By Arianne Caryl N. Casas
US EMBASSY Manila -- The internet has added a burden to the enforcement of tracking down wildlife traffickers, a top official of the Biodiversity Management Bureau-Department of Environment and Natural Resources (BMB-DENR) said.
"It's more difficult now because these are being sold in the internet, like in Facebook," BDM-DENR director Theresa Mundita S. Lim said during the 3rd US Embassy Seminar held here with the theme "US-Philippines Relations: Good for the environment today, promoting resilience for the future".
"You don't see them selling openly anymore because now you can order through the web," she said.
For a more effective enforcement in going after violators, she said they are working with the National Bureau of Investigation (NBI) and other enforcement officials.
They also work with the local government unit.
Lim said they have once spoken with a prominent online shop, which "sometimes sells" wildlife, telling them "to check the sources first".
Lim said they also received reports that selling of wildlife in Facebook have been proliferating.
One case of online wildlife selling was caught in Lipa, Batangas where violators allegedly sold cloud rats.
"Cases were filed against them," she said.
Data of the BDB-DENR revealed that there are already 135 wildlife confiscations/seizures reported since January 2010 to August 2014.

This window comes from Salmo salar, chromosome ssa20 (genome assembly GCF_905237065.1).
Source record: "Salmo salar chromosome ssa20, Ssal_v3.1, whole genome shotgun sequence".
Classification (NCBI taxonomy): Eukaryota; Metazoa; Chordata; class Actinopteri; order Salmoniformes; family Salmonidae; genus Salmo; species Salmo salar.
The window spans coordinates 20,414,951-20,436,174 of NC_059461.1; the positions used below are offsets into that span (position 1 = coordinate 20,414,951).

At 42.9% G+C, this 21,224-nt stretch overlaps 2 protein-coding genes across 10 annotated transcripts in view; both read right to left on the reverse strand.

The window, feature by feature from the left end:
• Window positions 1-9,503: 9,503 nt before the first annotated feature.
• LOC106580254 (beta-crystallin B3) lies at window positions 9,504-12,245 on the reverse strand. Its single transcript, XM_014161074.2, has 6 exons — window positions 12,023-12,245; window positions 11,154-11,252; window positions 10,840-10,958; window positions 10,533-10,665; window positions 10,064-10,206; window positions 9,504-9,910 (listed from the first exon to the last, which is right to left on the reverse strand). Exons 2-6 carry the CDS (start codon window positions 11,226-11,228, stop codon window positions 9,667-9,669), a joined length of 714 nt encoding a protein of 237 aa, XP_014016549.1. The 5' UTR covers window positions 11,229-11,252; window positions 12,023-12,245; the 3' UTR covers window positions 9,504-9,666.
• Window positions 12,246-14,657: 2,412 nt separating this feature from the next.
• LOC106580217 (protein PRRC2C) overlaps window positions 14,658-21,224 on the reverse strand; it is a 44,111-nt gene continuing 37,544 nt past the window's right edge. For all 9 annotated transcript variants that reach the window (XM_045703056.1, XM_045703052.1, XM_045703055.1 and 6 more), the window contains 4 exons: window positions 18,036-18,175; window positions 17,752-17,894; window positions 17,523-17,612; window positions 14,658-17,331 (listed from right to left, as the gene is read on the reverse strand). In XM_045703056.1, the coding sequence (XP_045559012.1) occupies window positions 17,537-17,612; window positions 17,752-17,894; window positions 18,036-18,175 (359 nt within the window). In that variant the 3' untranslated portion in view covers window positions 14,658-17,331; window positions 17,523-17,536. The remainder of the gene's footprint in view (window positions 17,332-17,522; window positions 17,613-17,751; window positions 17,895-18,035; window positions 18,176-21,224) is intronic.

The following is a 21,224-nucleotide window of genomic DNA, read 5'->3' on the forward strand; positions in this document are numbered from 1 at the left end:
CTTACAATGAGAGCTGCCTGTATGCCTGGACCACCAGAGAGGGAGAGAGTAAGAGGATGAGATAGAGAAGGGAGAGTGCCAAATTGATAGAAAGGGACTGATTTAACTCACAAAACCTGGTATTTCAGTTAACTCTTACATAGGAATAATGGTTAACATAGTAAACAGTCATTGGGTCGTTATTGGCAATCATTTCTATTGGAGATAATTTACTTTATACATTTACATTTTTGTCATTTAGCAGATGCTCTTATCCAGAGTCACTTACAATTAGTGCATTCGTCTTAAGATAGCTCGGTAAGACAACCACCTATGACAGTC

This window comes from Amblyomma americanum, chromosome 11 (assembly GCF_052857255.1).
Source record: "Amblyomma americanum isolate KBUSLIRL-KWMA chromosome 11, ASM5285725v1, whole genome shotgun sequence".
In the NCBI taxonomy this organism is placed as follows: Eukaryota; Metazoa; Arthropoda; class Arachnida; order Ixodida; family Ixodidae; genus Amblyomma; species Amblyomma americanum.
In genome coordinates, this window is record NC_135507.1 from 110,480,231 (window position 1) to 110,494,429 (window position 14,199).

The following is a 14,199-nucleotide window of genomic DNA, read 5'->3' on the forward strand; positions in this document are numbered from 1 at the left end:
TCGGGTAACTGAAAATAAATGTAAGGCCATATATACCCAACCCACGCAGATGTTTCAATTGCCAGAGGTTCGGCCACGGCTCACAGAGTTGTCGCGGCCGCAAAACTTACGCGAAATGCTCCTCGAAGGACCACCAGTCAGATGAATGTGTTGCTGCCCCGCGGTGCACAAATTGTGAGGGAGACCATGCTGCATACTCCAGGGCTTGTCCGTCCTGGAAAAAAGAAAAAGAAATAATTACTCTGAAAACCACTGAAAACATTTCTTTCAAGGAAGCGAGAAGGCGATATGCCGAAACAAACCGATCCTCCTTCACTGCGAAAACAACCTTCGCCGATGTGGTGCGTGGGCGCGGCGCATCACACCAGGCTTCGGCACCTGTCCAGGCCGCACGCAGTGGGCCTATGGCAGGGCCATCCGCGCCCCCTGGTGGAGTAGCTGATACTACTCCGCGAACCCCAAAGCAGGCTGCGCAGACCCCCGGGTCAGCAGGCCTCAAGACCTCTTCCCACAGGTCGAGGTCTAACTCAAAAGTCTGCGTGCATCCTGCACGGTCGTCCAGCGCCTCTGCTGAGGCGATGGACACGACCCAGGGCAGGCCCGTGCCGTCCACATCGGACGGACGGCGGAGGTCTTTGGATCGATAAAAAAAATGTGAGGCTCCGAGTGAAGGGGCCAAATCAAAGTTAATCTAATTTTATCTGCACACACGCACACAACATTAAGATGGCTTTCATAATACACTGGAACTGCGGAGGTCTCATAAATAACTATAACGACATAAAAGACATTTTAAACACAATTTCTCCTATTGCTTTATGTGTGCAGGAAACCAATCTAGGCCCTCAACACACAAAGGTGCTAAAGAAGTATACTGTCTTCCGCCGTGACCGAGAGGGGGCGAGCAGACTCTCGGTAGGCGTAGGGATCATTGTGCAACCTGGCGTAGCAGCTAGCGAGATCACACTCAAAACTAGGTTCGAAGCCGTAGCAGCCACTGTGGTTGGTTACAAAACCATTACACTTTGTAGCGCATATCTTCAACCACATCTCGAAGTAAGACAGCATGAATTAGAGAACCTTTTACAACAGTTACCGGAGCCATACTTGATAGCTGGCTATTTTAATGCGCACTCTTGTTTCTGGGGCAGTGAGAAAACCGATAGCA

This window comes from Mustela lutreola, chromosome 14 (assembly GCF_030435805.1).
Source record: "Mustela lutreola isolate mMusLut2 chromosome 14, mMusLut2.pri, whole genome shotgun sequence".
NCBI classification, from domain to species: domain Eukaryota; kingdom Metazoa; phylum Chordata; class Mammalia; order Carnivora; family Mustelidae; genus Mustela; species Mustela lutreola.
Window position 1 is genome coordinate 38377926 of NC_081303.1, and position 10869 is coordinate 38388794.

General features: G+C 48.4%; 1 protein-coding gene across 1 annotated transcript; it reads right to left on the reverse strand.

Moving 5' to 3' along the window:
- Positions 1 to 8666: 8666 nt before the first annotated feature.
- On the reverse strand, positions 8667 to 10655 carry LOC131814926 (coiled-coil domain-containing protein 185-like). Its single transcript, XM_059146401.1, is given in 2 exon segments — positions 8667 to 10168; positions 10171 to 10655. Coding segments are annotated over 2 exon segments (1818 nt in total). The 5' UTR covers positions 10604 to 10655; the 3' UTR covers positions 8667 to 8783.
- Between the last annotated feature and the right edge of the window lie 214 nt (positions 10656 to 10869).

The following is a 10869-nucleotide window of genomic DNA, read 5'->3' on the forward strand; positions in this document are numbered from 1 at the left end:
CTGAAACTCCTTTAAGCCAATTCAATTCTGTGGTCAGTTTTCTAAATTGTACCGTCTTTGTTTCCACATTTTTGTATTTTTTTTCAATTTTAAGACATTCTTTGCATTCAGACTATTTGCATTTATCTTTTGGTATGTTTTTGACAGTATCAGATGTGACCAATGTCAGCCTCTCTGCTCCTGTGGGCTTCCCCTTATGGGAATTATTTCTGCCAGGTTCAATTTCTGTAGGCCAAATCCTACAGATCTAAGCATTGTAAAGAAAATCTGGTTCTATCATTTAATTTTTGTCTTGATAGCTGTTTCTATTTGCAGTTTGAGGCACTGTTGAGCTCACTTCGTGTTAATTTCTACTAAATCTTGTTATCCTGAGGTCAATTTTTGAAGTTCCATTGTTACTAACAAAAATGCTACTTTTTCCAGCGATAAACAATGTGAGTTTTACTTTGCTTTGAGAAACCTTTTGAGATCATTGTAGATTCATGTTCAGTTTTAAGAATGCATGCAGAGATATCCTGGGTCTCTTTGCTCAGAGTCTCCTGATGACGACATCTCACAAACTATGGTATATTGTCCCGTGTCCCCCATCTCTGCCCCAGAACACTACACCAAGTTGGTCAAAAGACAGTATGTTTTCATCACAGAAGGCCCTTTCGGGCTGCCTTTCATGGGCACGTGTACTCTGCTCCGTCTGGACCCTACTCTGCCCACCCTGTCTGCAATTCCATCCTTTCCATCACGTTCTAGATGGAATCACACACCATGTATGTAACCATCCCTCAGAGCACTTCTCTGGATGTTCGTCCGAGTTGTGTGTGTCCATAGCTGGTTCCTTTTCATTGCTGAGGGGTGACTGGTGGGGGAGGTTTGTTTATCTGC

The confiscations included 13,758 heads of various species of wild fauna, 9,813 pieces of monitor lizards, marine turtle eggs, stuffed turtles, deer horn and turtle carapace, and351.42 kilograms of pangolin scales, pangolin meat, snake meat, rhino horns and turtle scutes.
The BDM-DENR recorded three cases of illegal wildlife trade in Davao region.
Mimaropa region (Mindoro, Marinduque, Romblon at Palawan) has the highest number of cases of illegal wildlife trade with 48.
"Trade in wildlife and wildlife-related products is recognized as the third largest industry next to drug and weapon trafficking as the first and second, respectively," Lim said.
She said wildlife trafficking has "estimated global scale worth billions of dollars and involving hundreds of millions of plants and animals every year".
In Southeast Asia, she said the illegal wildlife trade is estimated at least $8 billion to $10 billion a year.